Also inside: Why Microsoft had a strong showing, despite the absence of any knockout hardware
Thanks to CES, the second week of January is probably the only time of the year when people coming home from Vegas are actually happier than when they first arrived.
In terms of tablet hardware, it felt like CES started a little slowly. There were a few high-profile tablet announcements that dominated headlines for the first few days of the show, like Lenovo’s 27-inch tablet, Panasonic’s 20-inch 4K resolution Windows 8 tablet, and Asus’ Android/Windows 8 Transformer hybrid, which features two discrete processors.
(For what it’s worth, when I predicted last week that we weren’t even close to finished with form-factor evolution in the tablet space, I wasn’t envisioning I’m having a hard time calling a 27-inch anything a tablet. Let’s remove the “t” and call the IdeaCentre Horizon what is – a table. Not that it’s not cool.)
But as the week progressed, more and more news about other tablets started breaking. And, lo and behold, we started hearing some familiar names from the very first generation of tablet releases. Vizio. Dell. Gigabyte. And Archos, which announced a 9.7-inch 2048 x 1536 resolution Android tablet with an 8-core CPU inside.
To be honest, most of these tablets are fairly typical, and I can't help but think that we'll see another shakeout of tablet manufacturers at the end of 2013, much like we did at the end of 2011.
Regardless, by week’s end, a show that I initially thought would be more phone-oriented than tablet-oriented had become a showcase for our favorite device type, and proof positive that even though the tipping point may have arrived in 2012, the platform itself continues to evolve more rapidly than any hardware technology I’ve ever seen.
Here are some of the high points.
I confess to being surprised at how fast we appear to be leaping forward in display technology. Just a few weeks ago, I was thinking that Apple would be the resolution leader for most of the year. And then boom, multiple tablet manufacturers announce super high-resolution screens.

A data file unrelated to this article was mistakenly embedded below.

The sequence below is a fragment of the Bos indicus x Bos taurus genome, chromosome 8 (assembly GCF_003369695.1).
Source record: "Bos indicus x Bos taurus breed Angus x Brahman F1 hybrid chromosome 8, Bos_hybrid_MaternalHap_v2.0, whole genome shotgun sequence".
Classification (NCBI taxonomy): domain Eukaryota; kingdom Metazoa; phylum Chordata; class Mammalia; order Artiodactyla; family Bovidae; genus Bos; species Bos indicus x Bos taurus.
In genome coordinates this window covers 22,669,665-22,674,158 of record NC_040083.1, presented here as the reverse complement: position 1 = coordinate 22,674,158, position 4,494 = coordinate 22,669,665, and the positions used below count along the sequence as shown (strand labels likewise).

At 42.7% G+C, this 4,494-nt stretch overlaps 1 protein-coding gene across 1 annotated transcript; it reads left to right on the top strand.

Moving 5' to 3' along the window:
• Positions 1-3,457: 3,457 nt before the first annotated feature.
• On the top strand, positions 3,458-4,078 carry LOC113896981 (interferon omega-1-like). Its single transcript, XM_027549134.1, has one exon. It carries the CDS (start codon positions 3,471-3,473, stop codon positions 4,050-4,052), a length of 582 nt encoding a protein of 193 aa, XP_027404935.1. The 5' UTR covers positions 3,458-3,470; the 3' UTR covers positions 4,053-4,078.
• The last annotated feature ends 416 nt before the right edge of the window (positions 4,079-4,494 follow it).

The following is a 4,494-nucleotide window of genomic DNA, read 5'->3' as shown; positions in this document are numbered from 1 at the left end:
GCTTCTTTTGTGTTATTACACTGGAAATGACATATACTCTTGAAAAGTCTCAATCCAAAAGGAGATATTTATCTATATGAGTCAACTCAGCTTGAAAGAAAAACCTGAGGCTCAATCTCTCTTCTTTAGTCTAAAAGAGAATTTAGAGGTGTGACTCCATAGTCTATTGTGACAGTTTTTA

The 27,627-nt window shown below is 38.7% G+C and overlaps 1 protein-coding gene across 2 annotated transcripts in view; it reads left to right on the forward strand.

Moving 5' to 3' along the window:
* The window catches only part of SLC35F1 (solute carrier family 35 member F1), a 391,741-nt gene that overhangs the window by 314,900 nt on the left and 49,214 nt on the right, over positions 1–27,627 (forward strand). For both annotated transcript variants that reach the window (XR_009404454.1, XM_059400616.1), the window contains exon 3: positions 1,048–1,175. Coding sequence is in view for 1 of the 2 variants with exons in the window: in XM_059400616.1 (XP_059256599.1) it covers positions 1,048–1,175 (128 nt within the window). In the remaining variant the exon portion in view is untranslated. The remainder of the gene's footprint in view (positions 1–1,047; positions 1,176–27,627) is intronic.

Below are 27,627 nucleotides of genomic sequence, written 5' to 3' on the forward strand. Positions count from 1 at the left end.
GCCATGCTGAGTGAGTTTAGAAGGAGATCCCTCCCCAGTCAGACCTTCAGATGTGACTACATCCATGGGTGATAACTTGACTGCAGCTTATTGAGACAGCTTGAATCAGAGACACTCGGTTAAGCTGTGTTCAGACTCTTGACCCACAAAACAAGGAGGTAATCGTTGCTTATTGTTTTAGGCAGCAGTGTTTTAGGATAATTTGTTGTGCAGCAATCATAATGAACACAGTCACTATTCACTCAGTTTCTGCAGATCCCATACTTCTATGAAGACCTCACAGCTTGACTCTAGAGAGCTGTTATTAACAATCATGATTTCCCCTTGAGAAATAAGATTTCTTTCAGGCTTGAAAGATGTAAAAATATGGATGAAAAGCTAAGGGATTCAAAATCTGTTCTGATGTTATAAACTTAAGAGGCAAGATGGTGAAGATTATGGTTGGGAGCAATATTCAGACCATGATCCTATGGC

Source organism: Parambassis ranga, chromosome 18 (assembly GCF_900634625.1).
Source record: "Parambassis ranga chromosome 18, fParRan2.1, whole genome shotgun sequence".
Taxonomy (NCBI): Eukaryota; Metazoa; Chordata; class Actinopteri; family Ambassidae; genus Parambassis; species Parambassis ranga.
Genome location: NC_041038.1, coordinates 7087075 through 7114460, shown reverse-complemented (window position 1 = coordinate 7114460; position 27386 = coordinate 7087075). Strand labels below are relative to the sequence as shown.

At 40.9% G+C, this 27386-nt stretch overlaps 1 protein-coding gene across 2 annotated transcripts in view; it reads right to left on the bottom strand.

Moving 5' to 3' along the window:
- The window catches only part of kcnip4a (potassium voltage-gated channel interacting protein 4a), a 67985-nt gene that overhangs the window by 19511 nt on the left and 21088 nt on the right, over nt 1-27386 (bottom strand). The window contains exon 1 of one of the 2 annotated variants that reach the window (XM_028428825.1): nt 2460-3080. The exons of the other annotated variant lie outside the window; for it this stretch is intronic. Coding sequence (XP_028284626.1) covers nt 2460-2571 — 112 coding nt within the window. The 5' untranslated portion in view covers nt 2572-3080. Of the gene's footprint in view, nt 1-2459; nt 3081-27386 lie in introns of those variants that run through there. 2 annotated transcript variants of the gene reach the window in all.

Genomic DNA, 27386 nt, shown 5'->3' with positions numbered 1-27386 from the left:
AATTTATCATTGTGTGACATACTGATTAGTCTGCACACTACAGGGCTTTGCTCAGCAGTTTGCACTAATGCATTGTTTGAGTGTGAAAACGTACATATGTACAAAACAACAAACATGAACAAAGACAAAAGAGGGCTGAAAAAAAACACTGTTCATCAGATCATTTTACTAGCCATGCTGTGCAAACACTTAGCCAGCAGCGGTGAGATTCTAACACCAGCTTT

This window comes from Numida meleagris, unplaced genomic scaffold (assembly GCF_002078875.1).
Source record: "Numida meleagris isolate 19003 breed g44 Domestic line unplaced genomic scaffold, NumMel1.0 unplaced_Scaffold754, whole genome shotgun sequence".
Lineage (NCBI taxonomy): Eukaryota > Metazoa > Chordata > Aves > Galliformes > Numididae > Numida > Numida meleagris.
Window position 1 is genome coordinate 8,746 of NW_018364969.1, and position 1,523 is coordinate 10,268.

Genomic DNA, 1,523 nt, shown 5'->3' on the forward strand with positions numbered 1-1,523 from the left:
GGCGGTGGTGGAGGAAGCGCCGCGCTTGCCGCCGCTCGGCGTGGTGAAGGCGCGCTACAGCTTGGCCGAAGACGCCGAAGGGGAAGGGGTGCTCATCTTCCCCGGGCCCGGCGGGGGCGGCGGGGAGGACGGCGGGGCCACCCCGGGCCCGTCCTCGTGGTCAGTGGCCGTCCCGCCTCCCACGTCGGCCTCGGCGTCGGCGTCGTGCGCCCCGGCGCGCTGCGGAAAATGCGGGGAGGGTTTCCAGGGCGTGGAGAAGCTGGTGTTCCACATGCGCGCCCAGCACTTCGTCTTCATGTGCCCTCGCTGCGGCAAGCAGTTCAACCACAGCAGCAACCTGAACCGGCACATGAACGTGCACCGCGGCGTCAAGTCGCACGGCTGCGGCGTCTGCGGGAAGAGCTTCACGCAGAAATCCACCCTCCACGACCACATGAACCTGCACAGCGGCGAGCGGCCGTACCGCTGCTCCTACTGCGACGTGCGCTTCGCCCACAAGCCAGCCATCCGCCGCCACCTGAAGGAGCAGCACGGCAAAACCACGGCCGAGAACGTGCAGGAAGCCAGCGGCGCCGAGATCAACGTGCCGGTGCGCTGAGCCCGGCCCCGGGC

The jump to 4k is good for everyone. Chipmakers get to flex their CPU muscles a bit more. Users get a massive boost in real estate, heightened productivity, and a future path towards true tablet multi-tasking (for better or worse).
Display makers are rejoicing because it looks they just found a new source of high profit margin displays to replace the rapidly shrinking sales (and profits) around HD televisions.
Every CES, we see and hear about them. This year, Intel helped Plastic Logic roll out the latest incarnation—the Paper Tab, a flexible 10.7-inch plastic touchscreen display powered by an Intel CPU.
Touch is the key new addition here. The technology is still 5+ years away, but the flexible tablet feels inevitable. We’re more than likely looking at the future of the tablet here.
The nice thing about flexible displays is that, all of a sudden, bigger form-factors start to make a lot more sense when you can roll them up.
Learning and education
One of the most encouraging trends of CES was the emphasis on learning and education. The One Laptop per Child foundation announced a new educational tablet and a new Android-based learning system named XO.
Vinci, who I discussed a few months ago, was also at the show, demonstrating a ew 5.5-inch hybrid tablet-phone named the Tab MV.
Even Dell appears to be in education mode—the company made it clear that its newest Dell Latitude 10 “essentials” Windows 8 tablet would be targeted towards schools and small businesses. Acer is also targeting kids with its value line of tablets.
The end of laptops?